Emotions ran high at the Dorothy Chandler Pavilion on Sunday. Billed as an “Armenian Spirit Concert,” commemorating “the 71st anniversary of the Genocide,” the event also served as a homecoming for conductor Varujan Kojian, who had served as assistant concertmaster with the Los Angeles Philharmonic some years back.
The ex-Utah Symphony music director led his new orchestra, the Santa Barbara Symphony, in works by Armenian composers Richard Yardumian, Aram Khachaturian and--Rimsky-Korsakov?
One could forgive the Santa Barbarans’ inclusion of “Scheherazade.” This was their first Music Center appearance, after all. Unfortunately, Rimsky-Korsakov’s showpiece emerged listless and rambling, as this potboiler can sound if allowed to merely simmer. Despite Nina Bodnar’s splendid violin solos, the stiff, businesslike Kojian never seemed inspired.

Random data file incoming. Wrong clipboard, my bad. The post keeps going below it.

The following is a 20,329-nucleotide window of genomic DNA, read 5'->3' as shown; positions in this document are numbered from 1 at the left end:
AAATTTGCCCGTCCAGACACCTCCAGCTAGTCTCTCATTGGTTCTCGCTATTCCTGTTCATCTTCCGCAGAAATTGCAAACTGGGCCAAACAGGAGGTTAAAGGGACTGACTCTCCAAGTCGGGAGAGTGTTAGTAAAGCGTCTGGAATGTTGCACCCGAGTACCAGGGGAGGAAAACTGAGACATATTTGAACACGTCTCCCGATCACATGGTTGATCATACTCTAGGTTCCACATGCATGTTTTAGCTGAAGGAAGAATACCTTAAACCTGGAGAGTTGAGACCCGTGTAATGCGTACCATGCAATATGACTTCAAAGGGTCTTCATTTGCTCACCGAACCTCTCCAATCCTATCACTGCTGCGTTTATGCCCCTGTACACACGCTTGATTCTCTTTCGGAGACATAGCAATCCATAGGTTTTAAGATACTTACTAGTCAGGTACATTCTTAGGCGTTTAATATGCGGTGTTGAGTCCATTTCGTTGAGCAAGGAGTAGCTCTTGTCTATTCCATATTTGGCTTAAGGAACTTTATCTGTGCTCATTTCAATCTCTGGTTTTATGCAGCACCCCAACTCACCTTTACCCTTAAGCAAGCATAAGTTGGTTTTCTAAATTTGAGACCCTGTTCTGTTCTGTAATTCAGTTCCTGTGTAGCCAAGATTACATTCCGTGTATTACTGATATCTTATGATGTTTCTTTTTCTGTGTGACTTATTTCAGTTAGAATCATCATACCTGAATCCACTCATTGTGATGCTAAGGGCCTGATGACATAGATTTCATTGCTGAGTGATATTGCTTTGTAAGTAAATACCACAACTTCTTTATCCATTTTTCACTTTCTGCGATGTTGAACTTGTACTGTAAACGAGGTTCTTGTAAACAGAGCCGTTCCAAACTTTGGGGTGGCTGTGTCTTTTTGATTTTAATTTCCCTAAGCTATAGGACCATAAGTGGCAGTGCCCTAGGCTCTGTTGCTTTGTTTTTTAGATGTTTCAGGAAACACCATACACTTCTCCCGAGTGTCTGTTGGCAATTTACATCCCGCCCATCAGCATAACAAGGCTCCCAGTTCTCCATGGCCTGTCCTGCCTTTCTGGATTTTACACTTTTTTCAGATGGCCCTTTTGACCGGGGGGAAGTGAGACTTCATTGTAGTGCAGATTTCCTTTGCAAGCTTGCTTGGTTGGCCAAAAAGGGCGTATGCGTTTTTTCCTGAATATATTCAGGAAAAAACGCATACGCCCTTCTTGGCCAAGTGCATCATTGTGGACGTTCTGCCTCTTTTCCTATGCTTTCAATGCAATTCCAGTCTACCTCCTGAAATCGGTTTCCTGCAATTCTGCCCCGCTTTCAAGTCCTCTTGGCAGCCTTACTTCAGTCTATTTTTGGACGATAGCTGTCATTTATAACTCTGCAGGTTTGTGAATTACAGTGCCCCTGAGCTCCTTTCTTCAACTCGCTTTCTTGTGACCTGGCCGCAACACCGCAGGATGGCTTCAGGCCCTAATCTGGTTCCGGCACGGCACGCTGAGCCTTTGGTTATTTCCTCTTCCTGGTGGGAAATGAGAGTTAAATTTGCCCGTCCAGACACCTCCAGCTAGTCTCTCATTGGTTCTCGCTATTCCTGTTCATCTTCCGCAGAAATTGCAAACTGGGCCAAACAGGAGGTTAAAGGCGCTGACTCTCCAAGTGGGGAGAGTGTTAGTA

Such was not the case in the Armenian offerings, notably in a vibrant, heroic reading of Khachaturian’s Piano Concerto. Arutiun Papazian made the most of his flashy solo duties, displaying a casual virtuosity and as broad a range of colors as his ungiving instrument would permit. Kojian led his charges through a driving, crashing accompaniment that showed little sympathy for the defenseless soloist.
A similar lack of balance marked the “Armenian” Suite of Yardumian. Here the booming brass easily dominated the thinnish strings. Only the final pair of excerpts from Khachaturian’s “Gayne” Ballet revealed a true sense of collaboration between orchestra and conductor.